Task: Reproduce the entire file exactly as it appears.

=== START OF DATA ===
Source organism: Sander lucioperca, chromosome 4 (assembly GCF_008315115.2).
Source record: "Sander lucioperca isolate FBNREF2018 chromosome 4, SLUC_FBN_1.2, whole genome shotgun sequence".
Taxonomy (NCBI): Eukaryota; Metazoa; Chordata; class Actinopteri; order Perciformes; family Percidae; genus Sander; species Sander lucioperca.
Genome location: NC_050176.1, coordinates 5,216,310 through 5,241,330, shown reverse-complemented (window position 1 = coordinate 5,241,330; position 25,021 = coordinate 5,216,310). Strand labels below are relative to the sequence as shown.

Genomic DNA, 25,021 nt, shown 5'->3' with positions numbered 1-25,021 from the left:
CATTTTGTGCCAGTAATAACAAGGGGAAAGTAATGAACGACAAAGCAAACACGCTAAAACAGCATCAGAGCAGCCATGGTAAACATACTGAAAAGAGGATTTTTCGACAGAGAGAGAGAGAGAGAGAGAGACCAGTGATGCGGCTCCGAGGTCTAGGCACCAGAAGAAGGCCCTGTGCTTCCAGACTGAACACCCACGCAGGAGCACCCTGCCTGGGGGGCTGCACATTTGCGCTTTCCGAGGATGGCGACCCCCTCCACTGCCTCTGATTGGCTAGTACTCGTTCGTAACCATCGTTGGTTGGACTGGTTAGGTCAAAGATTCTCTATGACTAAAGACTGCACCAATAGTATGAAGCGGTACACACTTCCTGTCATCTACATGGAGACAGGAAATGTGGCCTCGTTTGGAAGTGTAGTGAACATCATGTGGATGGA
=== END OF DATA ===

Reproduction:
Source organism: Sander lucioperca, chromosome 4 (assembly GCF_008315115.2).
Source record: "Sander lucioperca isolate FBNREF2018 chromosome 4, SLUC_FBN_1.2, whole genome shotgun sequence".
Taxonomy (NCBI): Eukaryota; Metazoa; Chordata; class Actinopteri; order Perciformes; family Percidae; genus Sander; species Sander lucioperca.
Genome location: NC_050176.1, coordinates 5,216,310 through 5,241,330, shown reverse-complemented (window position 1 = coordinate 5,241,330; position 25,021 = coordinate 5,216,310). Strand labels below are relative to the sequence as shown.

Genomic DNA, 25,021 nt, shown 5'->3' with positions numbered 1-25,021 from the left:
CATTTTGTGCCAGTAATAACAAGGGGAAAGTAATGAACGACAAAGCAAACACGCTAAAACAGCATCAGAGCAGCCATGGTAAACATACTGAAAAGAGGATTTTTCGACAGAGAGAGAGAGAGAGAGAGAGACCAGTGATGCGGCTCCGAGGTCTAGGCACCAGAAGAAGGCCCTGTGCTTCCAGACTGAACACCCACGCAGGAGCACCCTGCCTGGGGGGCTGCACATTTGCGCTTTCCGAGGATGGCGACCCCCTCCACTGCCTCTGATTGGCTAGTACTCGTTCGTAACCATCGTTGGTTGGACTGGTTAGGTCAAAGATTCTCTATGACTAAAGACTGCACCAATAGTATGAAGCGGTACACACTTCCTGTCATCTACATGGAGACAGGAAATGTGGCCTCGTTTGGAAGTGTAGTGAACATCATGTGGATGGA